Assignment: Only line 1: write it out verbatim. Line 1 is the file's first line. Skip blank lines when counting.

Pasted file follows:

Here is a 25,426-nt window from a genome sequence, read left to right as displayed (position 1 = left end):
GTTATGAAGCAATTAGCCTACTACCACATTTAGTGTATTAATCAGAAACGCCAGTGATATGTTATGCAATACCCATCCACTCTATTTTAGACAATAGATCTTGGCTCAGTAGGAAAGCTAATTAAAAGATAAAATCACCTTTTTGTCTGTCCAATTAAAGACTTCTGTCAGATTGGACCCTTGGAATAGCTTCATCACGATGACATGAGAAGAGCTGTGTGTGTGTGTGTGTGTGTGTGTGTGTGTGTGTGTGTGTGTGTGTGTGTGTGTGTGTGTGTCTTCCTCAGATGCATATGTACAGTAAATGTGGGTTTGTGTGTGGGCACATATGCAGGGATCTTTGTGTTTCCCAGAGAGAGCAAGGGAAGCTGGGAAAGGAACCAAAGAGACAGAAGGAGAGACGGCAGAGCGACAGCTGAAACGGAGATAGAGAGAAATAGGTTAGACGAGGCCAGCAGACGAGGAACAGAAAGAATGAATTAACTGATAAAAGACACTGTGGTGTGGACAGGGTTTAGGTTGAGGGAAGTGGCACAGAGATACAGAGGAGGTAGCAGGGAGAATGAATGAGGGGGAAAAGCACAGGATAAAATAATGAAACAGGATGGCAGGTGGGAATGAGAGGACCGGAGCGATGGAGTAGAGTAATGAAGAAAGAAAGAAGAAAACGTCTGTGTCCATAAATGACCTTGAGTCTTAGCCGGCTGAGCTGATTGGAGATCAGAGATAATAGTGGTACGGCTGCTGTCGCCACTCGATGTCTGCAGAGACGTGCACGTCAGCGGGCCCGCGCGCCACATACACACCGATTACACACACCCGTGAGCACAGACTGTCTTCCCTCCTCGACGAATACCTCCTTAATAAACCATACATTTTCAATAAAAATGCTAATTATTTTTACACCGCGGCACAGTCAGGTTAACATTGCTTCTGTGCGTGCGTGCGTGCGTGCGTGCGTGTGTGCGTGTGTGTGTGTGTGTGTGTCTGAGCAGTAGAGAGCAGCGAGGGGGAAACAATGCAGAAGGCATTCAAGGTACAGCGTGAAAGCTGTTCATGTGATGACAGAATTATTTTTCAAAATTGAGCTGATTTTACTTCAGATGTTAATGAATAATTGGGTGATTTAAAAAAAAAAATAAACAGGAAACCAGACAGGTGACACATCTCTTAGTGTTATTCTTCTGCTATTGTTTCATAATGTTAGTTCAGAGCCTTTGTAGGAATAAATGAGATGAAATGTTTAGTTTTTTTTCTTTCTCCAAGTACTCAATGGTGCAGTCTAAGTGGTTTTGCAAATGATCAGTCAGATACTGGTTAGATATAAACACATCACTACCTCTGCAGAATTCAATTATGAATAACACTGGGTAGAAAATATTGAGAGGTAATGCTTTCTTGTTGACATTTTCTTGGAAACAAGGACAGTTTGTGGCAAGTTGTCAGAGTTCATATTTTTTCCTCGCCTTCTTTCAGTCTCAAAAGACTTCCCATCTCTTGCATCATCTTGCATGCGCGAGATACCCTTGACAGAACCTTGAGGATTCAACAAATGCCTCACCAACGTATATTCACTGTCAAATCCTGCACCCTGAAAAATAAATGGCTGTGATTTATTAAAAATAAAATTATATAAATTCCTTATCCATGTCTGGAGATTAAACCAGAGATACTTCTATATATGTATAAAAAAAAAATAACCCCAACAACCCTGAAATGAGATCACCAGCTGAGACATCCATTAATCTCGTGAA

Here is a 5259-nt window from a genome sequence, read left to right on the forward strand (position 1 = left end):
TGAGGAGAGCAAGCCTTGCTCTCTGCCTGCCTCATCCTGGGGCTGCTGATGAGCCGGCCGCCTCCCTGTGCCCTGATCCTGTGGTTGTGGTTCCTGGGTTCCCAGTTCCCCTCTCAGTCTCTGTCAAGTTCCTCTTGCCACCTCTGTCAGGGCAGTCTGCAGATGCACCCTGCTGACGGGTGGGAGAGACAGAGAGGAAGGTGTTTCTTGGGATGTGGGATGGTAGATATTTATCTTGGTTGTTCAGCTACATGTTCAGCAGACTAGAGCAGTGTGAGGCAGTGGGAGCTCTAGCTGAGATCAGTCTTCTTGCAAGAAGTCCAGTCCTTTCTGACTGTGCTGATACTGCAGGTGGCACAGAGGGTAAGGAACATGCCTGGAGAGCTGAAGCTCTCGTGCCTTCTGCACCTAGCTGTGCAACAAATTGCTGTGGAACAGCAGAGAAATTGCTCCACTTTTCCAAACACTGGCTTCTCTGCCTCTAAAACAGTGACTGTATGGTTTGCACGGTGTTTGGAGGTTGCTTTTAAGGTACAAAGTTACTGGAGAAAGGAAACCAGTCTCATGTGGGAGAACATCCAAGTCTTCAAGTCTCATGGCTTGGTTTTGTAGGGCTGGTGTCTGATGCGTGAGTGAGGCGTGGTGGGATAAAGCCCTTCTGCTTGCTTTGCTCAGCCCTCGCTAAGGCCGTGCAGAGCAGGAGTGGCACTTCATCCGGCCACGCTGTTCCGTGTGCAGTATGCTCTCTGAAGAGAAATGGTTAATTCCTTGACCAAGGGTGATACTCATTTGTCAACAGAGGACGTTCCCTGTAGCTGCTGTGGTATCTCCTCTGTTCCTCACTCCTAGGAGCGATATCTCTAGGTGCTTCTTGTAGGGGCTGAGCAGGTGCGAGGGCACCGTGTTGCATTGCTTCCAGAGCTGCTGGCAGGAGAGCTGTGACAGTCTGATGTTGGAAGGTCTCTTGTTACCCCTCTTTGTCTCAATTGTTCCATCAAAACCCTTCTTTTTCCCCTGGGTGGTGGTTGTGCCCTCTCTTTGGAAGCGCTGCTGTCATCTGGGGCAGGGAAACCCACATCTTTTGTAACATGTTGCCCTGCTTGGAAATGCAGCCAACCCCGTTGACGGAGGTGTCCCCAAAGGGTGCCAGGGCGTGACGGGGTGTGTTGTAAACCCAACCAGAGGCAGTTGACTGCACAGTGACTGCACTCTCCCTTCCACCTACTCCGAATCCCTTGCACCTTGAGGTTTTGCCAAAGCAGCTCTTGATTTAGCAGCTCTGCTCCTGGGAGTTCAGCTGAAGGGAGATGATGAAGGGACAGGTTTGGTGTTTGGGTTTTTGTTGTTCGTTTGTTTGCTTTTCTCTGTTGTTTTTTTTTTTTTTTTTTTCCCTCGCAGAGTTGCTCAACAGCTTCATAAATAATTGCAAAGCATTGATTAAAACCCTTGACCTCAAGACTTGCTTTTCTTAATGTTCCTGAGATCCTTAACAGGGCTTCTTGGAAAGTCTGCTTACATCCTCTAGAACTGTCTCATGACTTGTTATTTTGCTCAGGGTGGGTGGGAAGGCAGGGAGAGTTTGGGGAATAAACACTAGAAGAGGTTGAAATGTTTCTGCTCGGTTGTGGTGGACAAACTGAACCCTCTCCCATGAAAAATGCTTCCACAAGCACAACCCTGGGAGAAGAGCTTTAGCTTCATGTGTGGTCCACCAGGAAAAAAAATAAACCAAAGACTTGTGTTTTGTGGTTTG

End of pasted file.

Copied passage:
Here is a 25,426-nt window from a genome sequence, read left to right as displayed (position 1 = left end):